The hardware on the bag, referring to rings and attachments, is all nickel-plated metal. The bag comes with a great, double-thick shoulder strap with two very comfortable, neoprene shoulder pads. The shoulder strap can also make the bag into a backpack, simply by re-threading the strap through a large O-ring on the top-middle of the back of the bag. I tried converting it using the instructions, and it was fast and easy. There are eight extra D-rings — two on each corner of the bag — which can be used to attach any number of things. These metal rings also act as a buffer between the bag and the ground, making the bag that much more durable. There is also a handle on top of the bag, which makes it much more versatile, and easier to carry in some situations.
Finally, most of the inside of the bag is lined with pigskin, which, according to Saddleback, is the world’s second-strongest hide, second only to kangaroo hide. The pigskin is also nicely tanned and dyed. It is smooth and tough, and of a very high quality. The great leather, and its pigskin lining, virtually assure that the bag will last forever.
Speaking of lasting forever, Saddleback Leather offers a 100 year warranty. That’s right, 100 years! What that translates into, is that the bag is warranted for your entire life, unless you buy it at birth and live to 101. This is a great assurance for adventurers. It essentially means that, throughout your entire life, the company will repair the bag for free. So when you are deep in Africa, being chased by an angry village of Masai warriors, spears landing all around you, be assured that the bag will be alright. Or when you find yourself having been thrown by a squatter into a billabong surrounded by angry crocodiles, you can at least remain calm in the knowledge that the bag is covered.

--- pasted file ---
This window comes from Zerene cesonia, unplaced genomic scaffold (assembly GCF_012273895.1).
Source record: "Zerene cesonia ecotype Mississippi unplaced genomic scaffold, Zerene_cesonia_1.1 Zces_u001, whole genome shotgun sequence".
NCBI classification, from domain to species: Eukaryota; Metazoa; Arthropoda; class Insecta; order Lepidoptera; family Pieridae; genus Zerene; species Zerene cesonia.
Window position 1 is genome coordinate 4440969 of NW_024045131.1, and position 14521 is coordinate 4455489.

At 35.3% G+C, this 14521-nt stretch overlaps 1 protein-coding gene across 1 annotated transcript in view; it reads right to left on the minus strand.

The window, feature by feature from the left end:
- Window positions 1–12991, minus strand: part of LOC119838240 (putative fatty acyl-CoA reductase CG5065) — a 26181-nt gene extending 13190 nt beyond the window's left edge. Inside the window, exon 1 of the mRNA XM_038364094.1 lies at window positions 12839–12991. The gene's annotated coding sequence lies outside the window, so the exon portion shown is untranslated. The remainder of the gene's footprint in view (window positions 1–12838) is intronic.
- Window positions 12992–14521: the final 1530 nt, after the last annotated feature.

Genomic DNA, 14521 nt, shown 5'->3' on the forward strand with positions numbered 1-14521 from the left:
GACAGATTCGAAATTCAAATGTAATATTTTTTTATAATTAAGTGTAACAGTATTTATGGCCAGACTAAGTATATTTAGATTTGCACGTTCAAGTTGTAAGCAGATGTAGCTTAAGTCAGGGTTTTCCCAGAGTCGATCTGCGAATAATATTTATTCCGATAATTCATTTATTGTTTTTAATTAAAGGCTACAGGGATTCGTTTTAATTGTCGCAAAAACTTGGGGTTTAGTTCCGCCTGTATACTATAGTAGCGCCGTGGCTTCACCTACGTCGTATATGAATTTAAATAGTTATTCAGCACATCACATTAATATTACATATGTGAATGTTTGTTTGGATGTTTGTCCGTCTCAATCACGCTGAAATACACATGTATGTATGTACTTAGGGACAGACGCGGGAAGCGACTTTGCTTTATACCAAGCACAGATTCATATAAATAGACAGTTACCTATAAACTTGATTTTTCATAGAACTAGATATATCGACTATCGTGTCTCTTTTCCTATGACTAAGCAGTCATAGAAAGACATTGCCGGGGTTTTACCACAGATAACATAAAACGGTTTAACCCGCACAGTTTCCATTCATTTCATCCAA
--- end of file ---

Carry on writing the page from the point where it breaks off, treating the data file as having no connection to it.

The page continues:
So when my Dark Coffee Brown Messenger arrived, I was as giddy as a schoolboy. I looked at the box, and hesitated to open it. Would my joy ever be quite as great as this moment of anticipation? Is not the hunt greater than the capture? I carefully opened the box and saw it — the bag itself, carefully protected by some padding, and a plastic cover. I opened the plastic and took out the bag. Immediately the aroma of new leather wafted into my nostrils, and I was reminded of that moment when you buy a new car. I almost fainted from joy!
The messenger bag comes with two little gifts. First, you get a slide-in leather divider in case you want two separate compartments in the bag. Second, you get a key fob! The divider and key fob are made with the same top-quality leather as the bag, and both are glued, sewn, and riveted! I do not think I have ever been prouder of my keys.